Posted February 1st, 2012
by Richard Savage
Apart from the manufacture of bricks and tiles, the production of scouring bricks was an important part of the industry. During the 19th century the Bath Brick was a popular cleaner throughout Britain, Europe andAmerica for polishing, scouring and cleaning metalwork and cutlery. They were once issued regularly to soldiers in the British army, and hence travelled all over the world, wherever the sun never set over the British Empire.
These blocks were made from the fine alumina and silica particles that were washed down the River Parrett and deposited in specially constructed slime batches built along the river one mile north and one mile south of the Town Bridge, where the slime was known to be of the right consistency, and at Dunball. These consisted of a bed of brick rubble projecting from the river bank with low sides to encourage settlement. When the deposit that had “pitched” in the “batches” was 4 feet thick it would be dug out and deposited on the river bank to allow rain water to wash the salt out. Already by 1896 some 25 batches existed to trap the slime, and bricks were being manufactured under the names of Axford and Sealey. There were ten manufacturers in the 1920s with John Board & Co Ltd being the major producer.
The slime mixture would be taken to a simple horse-worked mixer, shaped in a “pugging mill” and extruded or “obstricked” into 6 inch balls, which would then be pressed into bricks in a mould using a “striker” and turned out onto boards to dry. High temperature firing in kilns would follow a few days later, but only at 500-600 degrees Celsius, the process taking 4-6 days, hence the softer colour compared with normal Bridgwater bricks which would be fired at 930 degrees Celsius for about a week. Finally they would be trimmed with an emery wheel and wrapped in strong paper.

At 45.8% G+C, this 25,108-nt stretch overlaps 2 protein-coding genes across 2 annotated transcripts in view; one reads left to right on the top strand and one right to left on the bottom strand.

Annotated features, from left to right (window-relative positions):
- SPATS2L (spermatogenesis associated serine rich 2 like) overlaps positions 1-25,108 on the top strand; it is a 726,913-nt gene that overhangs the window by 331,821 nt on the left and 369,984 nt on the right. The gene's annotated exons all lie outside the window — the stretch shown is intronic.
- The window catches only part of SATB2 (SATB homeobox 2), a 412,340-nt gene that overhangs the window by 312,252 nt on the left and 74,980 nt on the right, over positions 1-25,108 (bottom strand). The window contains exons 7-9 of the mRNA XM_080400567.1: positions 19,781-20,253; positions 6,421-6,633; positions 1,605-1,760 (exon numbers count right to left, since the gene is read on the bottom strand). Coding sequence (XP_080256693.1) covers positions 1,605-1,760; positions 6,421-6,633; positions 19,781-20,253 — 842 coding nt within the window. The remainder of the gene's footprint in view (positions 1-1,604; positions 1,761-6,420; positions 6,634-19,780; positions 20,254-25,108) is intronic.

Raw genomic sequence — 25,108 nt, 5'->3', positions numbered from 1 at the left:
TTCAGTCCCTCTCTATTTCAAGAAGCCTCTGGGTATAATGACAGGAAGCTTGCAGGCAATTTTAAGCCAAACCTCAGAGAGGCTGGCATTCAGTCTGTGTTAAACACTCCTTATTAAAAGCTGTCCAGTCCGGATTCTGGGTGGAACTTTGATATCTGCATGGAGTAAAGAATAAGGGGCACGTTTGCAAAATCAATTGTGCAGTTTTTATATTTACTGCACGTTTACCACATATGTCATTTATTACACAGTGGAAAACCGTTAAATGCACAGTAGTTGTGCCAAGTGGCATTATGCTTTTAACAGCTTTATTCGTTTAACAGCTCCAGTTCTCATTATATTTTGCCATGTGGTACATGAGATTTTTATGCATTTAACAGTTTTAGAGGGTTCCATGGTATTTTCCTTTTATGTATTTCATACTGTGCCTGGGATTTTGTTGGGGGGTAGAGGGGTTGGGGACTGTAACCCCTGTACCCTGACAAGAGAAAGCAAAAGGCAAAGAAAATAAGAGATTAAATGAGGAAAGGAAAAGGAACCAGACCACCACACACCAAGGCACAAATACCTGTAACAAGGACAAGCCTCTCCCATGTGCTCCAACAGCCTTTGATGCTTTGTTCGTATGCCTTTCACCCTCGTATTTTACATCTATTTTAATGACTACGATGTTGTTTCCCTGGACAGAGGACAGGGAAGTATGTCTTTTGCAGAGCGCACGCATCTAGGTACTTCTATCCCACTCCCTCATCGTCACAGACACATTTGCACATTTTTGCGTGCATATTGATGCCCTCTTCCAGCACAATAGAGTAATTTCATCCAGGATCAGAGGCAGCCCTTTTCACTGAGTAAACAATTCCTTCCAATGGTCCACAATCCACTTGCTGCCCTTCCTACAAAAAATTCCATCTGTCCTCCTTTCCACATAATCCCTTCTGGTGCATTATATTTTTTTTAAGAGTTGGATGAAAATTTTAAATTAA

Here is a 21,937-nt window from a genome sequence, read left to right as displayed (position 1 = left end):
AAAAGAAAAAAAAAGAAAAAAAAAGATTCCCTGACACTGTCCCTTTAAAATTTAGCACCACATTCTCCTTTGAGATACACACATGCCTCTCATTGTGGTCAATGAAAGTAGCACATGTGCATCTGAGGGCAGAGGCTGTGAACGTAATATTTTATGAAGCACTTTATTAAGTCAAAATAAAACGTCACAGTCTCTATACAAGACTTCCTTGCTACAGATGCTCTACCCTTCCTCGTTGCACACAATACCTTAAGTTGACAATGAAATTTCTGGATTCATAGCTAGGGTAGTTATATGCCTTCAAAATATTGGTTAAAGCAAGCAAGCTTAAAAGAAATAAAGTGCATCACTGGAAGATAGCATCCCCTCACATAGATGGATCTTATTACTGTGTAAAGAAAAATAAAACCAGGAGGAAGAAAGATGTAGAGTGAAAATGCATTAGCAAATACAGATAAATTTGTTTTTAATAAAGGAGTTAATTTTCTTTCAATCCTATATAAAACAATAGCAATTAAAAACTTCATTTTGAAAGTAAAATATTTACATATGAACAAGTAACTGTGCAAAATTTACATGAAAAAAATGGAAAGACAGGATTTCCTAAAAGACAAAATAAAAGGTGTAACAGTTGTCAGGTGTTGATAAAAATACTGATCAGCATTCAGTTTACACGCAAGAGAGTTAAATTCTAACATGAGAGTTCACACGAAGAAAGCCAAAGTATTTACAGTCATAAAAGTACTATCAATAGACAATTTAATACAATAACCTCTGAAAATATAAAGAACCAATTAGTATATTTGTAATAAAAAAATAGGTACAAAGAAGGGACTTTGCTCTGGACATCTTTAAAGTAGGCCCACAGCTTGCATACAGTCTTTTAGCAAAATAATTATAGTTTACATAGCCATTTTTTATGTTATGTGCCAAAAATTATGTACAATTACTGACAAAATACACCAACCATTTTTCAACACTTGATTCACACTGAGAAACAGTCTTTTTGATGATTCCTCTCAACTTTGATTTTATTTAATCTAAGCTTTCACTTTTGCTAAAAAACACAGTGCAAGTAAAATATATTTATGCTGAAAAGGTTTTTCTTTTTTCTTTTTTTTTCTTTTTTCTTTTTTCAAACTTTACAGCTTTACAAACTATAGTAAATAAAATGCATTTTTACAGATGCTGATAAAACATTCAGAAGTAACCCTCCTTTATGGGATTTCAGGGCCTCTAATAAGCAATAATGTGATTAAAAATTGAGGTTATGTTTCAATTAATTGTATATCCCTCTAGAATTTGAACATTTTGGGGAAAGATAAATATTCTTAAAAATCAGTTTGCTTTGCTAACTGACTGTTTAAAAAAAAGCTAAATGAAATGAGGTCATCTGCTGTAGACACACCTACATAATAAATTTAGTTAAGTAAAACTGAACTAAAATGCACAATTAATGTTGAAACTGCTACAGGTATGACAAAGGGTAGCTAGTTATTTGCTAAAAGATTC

Broken or rejected bricks were ground into a bulk powder.
It was called the “Bath Brick” because of its similarity in colour to Bath Stone. A patent granted in 1827 referred to “a certain composition or substance….. when perfected would resemble in colour the stone called or known by the name of Bath Stone.”
E.H. Burrington wrote a poem “Apostrophe to the Parrett” which included the lines:
“But thou lowest ever beautifully thick,
Leaving the filthy slime to make Bath brick!”
Bath Bricks were advertised as “the most effective and economical polishing material. It is superior to metal polish and does not contain acid or alcohol injurious to metals.” Sadly, after 1918, alternative cleaning materials that were cheaper gradually put an end to the manufacture of Bath Bricks. Now, when you use Vim or Ajax, remember their predecessor – the Bath Brick!
Assortment of Bath Bricks manufactured in Bridgwater (by kind permission of the Somerset Brick and Tile Museum)
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